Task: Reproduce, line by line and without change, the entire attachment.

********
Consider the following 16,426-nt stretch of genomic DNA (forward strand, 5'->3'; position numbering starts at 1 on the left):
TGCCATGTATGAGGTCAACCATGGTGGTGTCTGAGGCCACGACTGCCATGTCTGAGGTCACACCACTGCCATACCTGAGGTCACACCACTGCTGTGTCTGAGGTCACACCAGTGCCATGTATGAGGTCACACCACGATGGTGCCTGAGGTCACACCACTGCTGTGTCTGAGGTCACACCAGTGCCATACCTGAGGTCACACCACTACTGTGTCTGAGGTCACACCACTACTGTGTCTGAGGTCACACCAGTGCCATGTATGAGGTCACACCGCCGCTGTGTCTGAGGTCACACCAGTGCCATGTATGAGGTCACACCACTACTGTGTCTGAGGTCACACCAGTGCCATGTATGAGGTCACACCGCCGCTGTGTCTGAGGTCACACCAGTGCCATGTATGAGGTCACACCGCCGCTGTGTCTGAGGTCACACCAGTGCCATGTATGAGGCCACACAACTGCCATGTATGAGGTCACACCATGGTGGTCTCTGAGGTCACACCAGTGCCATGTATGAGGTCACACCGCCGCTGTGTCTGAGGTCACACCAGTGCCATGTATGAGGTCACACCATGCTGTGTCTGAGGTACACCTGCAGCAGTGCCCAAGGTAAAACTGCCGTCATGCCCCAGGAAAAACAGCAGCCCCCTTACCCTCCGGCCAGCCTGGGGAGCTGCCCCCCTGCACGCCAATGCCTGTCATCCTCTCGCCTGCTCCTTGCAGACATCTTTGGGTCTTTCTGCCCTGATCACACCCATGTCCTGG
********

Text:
Consider the following 16,426-nt stretch of genomic DNA (forward strand, 5'->3'; position numbering starts at 1 on the left):
TGCCATGTATGAGGTCAACCATGGTGGTGTCTGAGGCCACGACTGCCATGTCTGAGGTCACACCACTGCCATACCTGAGGTCACACCACTGCTGTGTCTGAGGTCACACCAGTGCCATGTATGAGGTCACACCACGATGGTGCCTGAGGTCACACCACTGCTGTGTCTGAGGTCACACCAGTGCCATACCTGAGGTCACACCACTACTGTGTCTGAGGTCACACCACTACTGTGTCTGAGGTCACACCAGTGCCATGTATGAGGTCACACCGCCGCTGTGTCTGAGGTCACACCAGTGCCATGTATGAGGTCACACCACTACTGTGTCTGAGGTCACACCAGTGCCATGTATGAGGTCACACCGCCGCTGTGTCTGAGGTCACACCAGTGCCATGTATGAGGTCACACCGCCGCTGTGTCTGAGGTCACACCAGTGCCATGTATGAGGCCACACAACTGCCATGTATGAGGTCACACCATGGTGGTCTCTGAGGTCACACCAGTGCCATGTATGAGGTCACACCGCCGCTGTGTCTGAGGTCACACCAGTGCCATGTATGAGGTCACACCATGCTGTGTCTGAGGTACACCTGCAGCAGTGCCCAAGGTAAAACTGCCGTCATGCCCCAGGAAAAACAGCAGCCCCCTTACCCTCCGGCCAGCCTGGGGAGCTGCCCCCCTGCACGCCAATGCCTGTCATCCTCTCGCCTGCTCCTTGCAGACATCTTTGGGTCTTTCTGCCCTGATCACACCCATGTCCTGG